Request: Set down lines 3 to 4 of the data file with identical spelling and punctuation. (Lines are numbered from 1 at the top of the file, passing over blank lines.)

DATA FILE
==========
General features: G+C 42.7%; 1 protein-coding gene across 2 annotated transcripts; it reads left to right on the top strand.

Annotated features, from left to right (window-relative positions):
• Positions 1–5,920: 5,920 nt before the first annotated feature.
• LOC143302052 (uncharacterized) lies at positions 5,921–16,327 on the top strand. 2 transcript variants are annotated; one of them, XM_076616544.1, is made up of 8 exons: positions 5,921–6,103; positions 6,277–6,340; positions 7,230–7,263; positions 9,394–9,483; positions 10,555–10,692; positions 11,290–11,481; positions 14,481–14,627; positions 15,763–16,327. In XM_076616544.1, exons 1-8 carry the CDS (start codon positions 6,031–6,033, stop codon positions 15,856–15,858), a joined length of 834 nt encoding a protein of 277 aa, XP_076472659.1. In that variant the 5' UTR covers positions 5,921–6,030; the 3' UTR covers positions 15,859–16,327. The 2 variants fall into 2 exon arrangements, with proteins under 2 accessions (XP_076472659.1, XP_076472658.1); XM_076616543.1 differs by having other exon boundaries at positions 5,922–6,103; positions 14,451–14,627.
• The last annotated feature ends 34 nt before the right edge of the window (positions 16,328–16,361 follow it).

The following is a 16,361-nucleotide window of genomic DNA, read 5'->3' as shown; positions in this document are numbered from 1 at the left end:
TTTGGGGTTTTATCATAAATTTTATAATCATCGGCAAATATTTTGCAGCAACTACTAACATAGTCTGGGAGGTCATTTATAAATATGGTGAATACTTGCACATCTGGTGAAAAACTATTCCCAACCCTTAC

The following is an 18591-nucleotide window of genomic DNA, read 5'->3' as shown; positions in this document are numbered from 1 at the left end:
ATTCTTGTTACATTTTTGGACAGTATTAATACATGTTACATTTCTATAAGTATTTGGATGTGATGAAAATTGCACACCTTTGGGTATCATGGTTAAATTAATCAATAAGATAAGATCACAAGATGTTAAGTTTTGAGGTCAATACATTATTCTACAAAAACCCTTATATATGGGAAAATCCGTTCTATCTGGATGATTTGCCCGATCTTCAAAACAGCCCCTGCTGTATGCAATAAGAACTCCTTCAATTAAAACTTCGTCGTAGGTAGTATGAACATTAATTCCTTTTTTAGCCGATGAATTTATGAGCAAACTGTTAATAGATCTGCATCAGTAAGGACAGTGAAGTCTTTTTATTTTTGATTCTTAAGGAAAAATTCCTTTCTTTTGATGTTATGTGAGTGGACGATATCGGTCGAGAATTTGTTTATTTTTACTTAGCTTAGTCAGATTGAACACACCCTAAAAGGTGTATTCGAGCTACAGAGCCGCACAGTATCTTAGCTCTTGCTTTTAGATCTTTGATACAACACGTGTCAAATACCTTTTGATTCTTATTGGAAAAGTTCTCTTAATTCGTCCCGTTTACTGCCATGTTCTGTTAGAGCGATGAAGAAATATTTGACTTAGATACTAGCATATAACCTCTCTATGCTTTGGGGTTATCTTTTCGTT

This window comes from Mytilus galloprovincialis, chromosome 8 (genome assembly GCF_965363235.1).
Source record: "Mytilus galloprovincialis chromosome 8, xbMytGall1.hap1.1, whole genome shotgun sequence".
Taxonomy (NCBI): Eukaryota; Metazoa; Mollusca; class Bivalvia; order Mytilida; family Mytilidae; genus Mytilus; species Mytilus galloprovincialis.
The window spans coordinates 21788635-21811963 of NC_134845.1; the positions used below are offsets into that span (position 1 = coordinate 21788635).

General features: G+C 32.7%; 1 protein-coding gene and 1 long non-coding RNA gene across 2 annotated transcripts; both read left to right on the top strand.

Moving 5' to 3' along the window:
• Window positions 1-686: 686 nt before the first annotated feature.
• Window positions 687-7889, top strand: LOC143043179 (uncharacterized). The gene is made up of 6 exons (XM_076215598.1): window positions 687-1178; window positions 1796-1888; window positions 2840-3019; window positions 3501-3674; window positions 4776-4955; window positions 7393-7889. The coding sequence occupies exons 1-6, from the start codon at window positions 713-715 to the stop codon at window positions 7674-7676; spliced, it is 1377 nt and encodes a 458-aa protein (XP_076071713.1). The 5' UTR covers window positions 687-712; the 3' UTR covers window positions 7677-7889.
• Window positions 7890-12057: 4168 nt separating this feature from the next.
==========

• Positions 1–5,920: 5,920 nt before the first annotated feature.
• LOC143302052 (uncharacterized) lies at positions 5,921–16,327 on the top strand. 2 transcript variants are annotated; one of them, XM_076616544.1, is made up of 8 exons: positions 5,921–6,103; positions 6,277–6,340; positions 7,230–7,263; positions 9,394–9,483; positions 10,555–10,692; positions 11,290–11,481; positions 14,481–14,627; positions 15,763–16,327. In XM_076616544.1, exons 1-8 carry the CDS (start codon positions 6,031–6,033, stop codon positions 15,856–15,858), a joined length of 834 nt encoding a protein of 277 aa, XP_076472659.1. In that variant the 5' UTR covers positions 5,921–6,030; the 3' UTR covers positions 15,859–16,327. The 2 variants fall into 2 exon arrangements, with proteins under 2 accessions (XP_076472659.1, XP_076472658.1); XM_076616543.1 differs by having other exon boundaries at positions 5,922–6,103; positions 14,451–14,627.